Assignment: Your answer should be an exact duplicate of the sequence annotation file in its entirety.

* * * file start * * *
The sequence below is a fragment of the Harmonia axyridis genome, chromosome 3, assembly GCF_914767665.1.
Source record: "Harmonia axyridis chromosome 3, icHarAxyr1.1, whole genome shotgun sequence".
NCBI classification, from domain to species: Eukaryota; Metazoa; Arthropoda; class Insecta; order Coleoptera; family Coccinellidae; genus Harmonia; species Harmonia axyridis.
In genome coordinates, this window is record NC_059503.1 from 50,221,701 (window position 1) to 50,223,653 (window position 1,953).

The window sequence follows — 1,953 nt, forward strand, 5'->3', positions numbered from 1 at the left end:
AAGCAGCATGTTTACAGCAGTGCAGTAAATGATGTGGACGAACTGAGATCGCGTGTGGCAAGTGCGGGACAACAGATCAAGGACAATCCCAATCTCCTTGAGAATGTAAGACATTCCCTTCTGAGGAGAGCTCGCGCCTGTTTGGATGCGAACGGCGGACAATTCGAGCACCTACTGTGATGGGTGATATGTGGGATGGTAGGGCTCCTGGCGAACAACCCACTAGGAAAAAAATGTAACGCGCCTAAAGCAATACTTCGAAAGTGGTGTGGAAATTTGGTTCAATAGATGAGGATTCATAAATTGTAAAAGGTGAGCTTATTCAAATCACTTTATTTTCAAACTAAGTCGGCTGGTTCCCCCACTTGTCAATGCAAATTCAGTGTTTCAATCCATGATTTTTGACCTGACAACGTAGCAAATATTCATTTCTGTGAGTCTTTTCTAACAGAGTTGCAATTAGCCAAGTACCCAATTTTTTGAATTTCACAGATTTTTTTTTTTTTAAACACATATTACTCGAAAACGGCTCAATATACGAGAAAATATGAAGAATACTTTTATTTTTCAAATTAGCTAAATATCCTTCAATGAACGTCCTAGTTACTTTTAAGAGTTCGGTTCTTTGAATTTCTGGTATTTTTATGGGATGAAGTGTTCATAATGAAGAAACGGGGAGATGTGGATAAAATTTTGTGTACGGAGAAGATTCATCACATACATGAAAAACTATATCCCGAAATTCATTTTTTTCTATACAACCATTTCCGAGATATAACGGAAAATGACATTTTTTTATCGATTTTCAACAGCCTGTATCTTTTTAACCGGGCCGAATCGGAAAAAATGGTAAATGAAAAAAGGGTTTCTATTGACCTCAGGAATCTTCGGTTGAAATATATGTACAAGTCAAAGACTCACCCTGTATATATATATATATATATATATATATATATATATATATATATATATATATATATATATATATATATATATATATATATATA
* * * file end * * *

The sequence below is a fragment of the Harmonia axyridis genome, chromosome 3, assembly GCF_914767665.1.
Source record: "Harmonia axyridis chromosome 3, icHarAxyr1.1, whole genome shotgun sequence".
NCBI classification, from domain to species: Eukaryota; Metazoa; Arthropoda; class Insecta; order Coleoptera; family Coccinellidae; genus Harmonia; species Harmonia axyridis.
In genome coordinates, this window is record NC_059503.1 from 50,221,701 (window position 1) to 50,223,653 (window position 1,953).

The window sequence follows — 1,953 nt, forward strand, 5'->3', positions numbered from 1 at the left end:
AAGCAGCATGTTTACAGCAGTGCAGTAAATGATGTGGACGAACTGAGATCGCGTGTGGCAAGTGCGGGACAACAGATCAAGGACAATCCCAATCTCCTTGAGAATGTAAGACATTCCCTTCTGAGGAGAGCTCGCGCCTGTTTGGATGCGAACGGCGGACAATTCGAGCACCTACTGTGATGGGTGATATGTGGGATGGTAGGGCTCCTGGCGAACAACCCACTAGGAAAAAAATGTAACGCGCCTAAAGCAATACTTCGAAAGTGGTGTGGAAATTTGGTTCAATAGATGAGGATTCATAAATTGTAAAAGGTGAGCTTATTCAAATCACTTTATTTTCAAACTAAGTCGGCTGGTTCCCCCACTTGTCAATGCAAATTCAGTGTTTCAATCCATGATTTTTGACCTGACAACGTAGCAAATATTCATTTCTGTGAGTCTTTTCTAACAGAGTTGCAATTAGCCAAGTACCCAATTTTTTGAATTTCACAGATTTTTTTTTTTTTAAACACATATTACTCGAAAACGGCTCAATATACGAGAAAATATGAAGAATACTTTTATTTTTCAAATTAGCTAAATATCCTTCAATGAACGTCCTAGTTACTTTTAAGAGTTCGGTTCTTTGAATTTCTGGTATTTTTATGGGATGAAGTGTTCATAATGAAGAAACGGGGAGATGTGGATAAAATTTTGTGTACGGAGAAGATTCATCACATACATGAAAAACTATATCCCGAAATTCATTTTTTTCTATACAACCATTTCCGAGATATAACGGAAAATGACATTTTTTTATCGATTTTCAACAGCCTGTATCTTTTTAACCGGGCCGAATCGGAAAAAATGGTAAATGAAAAAAGGGTTTCTATTGACCTCAGGAATCTTCGGTTGAAATATATGTACAAGTCAAAGACTCACCCTGTATATATATATATATATATATATATATATATATATATATATATATATATATATATATATATATATATATATATATATATATA